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I'm working on a LiDAR project to determine where Joshua trees are located within a specified study area. Due to the vegetation cover being so sparse, there are really on 2 canopy species there, which are Joshua trees and cottonwoods. I believe this to be a relatively easy LiDAR analysis due to very limited species richness in the canopy. My approach has been to create a bare earth raster (DEM) and then a 1st return raster. I would then subtract the bare earth from the 1st return raster to create a vegetation raster. I would be able to easily remove any noise (e.g. power lines, buildings) by using a basemap for verification. Because the client wants to see all Joshua trees >=12ft, I would simply reclassify the vegetation raster. By doing this, I should be able to see all tree species, which should be Joshua trees, within my study area. With this methodology, I've only been able to create the highest bare earth point locations in the study area, which is not what I want and am confused as to why this is my output.

This is the methodology I've followed in ArcMap:

Create Bare Earth Layer

  1. Create a las dataset of the selected study area with the Create LAS Dataset tool
  2. Make a las dataset layer with this layer with the Make LAS Dataset Layer tool
    a. Select 2 (ground) from the Class Codes
  3. Convert this layer to raster with the LAS Dataset to Raster tool.

Create Vegetation Layer

  1. REPEAT STEPS 2 AND 3 AGAIN BUT SELECT 1ST RETURN UNDER Return Values (optional) WHEN USING THE MAKE LAS DATASET LAYER TOOL.

  2. Subtract the Bare Earth raster from the 1st Return Raster with the Minus tool

     1st Return (raster) – Bare Earth (raster) = Vegetation Layer
    
  3. Use the Reclassify tool to determine what is 12 ft and greater:

           Classification: Natural Breaks (Jenks)
    
           Classes: 2
    
           Break values: 3.66, 10.725098
    

Does anybody have any experience with this and might be able to provide some tips/pointers in where I might be going wrong? If people know of better methodologies, I am open to ideas!

  • "With this methodology, I've only been able to create the highest bare earth point locations in the study area...". I could understand almost everything you described, except for this key part (i.e., the unexpected output). Can you clarify (say in other words, add a screenshot)? Thanks. – Andre Silva Jul 9 '17 at 21:45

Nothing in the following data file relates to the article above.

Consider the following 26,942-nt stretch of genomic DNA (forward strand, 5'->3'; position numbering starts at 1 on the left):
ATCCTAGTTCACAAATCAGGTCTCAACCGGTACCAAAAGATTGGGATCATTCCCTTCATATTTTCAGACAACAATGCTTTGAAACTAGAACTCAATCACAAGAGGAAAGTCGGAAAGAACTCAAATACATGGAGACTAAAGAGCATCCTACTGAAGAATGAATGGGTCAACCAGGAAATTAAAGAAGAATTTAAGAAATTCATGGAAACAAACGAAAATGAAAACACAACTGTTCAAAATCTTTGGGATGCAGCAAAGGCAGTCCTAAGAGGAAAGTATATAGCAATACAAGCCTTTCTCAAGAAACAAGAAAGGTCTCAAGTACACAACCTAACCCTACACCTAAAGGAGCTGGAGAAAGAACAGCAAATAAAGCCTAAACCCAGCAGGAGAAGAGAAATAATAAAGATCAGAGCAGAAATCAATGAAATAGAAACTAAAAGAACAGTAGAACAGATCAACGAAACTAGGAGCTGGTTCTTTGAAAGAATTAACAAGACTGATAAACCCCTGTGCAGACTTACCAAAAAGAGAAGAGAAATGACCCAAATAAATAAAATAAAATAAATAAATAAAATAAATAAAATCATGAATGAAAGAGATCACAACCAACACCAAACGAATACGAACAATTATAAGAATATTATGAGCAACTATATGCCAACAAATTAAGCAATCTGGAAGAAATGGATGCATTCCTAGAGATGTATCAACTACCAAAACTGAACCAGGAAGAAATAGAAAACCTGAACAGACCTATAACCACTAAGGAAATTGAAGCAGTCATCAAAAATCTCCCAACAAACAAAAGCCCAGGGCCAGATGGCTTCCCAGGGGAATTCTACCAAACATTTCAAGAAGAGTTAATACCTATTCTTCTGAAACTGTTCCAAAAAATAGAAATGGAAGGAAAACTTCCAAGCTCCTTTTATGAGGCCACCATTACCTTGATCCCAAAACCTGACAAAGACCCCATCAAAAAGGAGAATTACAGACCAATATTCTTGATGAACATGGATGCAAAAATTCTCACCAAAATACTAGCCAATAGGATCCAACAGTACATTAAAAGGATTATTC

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The "quality" of the CHM raster that you generate from the LiDAR points as input to the CanopyMaxima algorithm will significantly affect your results. I suggest to try out a few methods for generating a CHM, such as

  • simple highest return gridding / binning
  • highest returns turned into a small disk gridding / binning
  • first-return interpolation via a TIN followed by rasterization
  • TIN interpolation of only highest returns on a grid and rasterization
  • the pit-free algorithm based on partial CHMs
  • the spike-free algorithm based on spike-avoidance.

These two blog articles on pit-free and spike-free describe how to generate CHM raster with the different methods listed above using LAStools.

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It appears as if you are attempting to create a canopy height model with your workflow. This will show the height of all objects above ground. Looking at your species of interest, cottonwood trees typically grow tall and within riparian areas and flood zones. Joshua trees are more arid upland trees. Therefore, reclassifying the canopy height model to include all pixels >= 12' would certainly include both species rather than only Joshua trees.

ArcGIS is great for manipulating derived LiDAR products, although has a long way to go when it comes to LiDAR processing. Rather, I would recommend FUSION, which is optimized for working on LiDAR forestry applications. I would recommend an algorithm in FUSION called CanopyMaxima to identify individual trees within your AOI. From the documentation (p.26):

CanopyMaxima is most often used to identify individual dominant and codominant trees as represented in a canopy height model. It works best for conifer trees that are relatively isolated. In dense stands, trees growing in close proximity to one another cannot be separated. The result is a single local maxima where there should be more than one maxima. The algorithm does not perform well in deciduous forests because the crown shape for such trees tends to be more rounded and crowns tend to overlap one another near the top of the tree

The command is relatively simple:

CanopyMaxima /img24 canopy_maxima_test_1m.dtm testtrees.csv

From here, you have a CSV file showing the coords of individual trees. To filter out cottonwood trees, consider the following workflow:

  1. Convert tree location CSV to point shapefile
  2. Identify riparian areas (via thresholding a DEM, or buffering a streams layer, for example) and use that to filter out any tree location points within the riparian areas.
  • Thank you so much for the help. I have a few questions. Should I create the DTM in ArcMap and then use that DTM in the algorithm above? Also, where do I enter this algorithm in Fusion? I really have no experience with this software program. If you have time, I would love to discuss this with you further. Maybe even on the phone. I read that you are a consultant. Maybe we could make an agreement on a fee and we could work on this so I can develop methodology for my project. My number is 3076907598. Thanks so much!! – Tommy JH Jul 10 '17 at 17:55

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